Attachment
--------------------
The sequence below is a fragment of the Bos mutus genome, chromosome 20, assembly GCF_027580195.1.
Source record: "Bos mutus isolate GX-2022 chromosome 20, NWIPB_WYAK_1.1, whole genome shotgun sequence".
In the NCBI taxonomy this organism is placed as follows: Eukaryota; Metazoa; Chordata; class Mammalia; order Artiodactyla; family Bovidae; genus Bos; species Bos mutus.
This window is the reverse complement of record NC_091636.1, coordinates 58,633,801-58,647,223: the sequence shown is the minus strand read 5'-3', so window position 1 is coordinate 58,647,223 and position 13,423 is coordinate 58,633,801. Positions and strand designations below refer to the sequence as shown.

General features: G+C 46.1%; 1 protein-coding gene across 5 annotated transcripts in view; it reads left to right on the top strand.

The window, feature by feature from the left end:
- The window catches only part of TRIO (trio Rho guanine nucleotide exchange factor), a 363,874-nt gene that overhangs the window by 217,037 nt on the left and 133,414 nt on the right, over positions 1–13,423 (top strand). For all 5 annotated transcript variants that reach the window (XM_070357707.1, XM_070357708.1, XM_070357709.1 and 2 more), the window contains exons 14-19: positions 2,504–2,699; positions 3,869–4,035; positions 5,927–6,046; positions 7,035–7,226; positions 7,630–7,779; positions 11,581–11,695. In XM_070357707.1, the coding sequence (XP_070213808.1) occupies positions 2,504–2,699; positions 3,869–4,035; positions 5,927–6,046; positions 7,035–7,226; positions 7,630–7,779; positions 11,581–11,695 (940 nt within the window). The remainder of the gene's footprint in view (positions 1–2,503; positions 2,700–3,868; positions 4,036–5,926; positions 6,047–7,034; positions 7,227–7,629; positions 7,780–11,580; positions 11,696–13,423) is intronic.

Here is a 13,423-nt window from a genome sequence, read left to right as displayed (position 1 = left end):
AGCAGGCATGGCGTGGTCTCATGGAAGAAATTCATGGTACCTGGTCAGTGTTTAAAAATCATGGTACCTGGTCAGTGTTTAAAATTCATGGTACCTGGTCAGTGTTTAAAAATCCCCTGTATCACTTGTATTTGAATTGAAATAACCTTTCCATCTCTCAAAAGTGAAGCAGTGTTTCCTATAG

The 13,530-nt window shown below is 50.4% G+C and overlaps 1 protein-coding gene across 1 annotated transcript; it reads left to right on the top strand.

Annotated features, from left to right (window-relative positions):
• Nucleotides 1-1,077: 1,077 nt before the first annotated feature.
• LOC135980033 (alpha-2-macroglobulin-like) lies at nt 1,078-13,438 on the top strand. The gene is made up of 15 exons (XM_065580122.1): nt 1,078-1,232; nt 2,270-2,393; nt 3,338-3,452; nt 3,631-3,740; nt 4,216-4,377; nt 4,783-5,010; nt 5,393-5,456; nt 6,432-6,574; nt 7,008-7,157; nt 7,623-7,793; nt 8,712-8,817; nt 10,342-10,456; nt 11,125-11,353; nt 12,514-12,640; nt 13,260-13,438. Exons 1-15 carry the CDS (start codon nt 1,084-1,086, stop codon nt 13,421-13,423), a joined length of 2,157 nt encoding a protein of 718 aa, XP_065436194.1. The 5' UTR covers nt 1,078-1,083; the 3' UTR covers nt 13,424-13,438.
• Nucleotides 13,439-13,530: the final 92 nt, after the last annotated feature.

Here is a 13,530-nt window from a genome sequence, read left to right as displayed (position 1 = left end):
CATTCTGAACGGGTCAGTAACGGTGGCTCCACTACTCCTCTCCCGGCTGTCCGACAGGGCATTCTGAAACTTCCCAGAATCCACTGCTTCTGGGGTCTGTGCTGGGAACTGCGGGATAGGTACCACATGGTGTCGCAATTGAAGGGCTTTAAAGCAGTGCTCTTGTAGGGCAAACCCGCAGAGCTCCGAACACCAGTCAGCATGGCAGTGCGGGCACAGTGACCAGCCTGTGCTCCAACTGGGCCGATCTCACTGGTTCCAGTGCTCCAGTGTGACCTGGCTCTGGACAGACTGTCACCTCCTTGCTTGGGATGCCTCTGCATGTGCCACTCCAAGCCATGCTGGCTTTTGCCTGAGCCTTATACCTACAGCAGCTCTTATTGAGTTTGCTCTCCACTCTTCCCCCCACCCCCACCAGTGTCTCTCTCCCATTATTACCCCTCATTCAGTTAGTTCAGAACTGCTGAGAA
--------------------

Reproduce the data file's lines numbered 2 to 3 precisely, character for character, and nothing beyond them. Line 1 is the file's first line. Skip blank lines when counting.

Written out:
Source record: "Bos mutus isolate GX-2022 chromosome 20, NWIPB_WYAK_1.1, whole genome shotgun sequence".
In the NCBI taxonomy this organism is placed as follows: Eukaryota; Metazoa; Chordata; class Mammalia; order Artiodactyla; family Bovidae; genus Bos; species Bos mutus.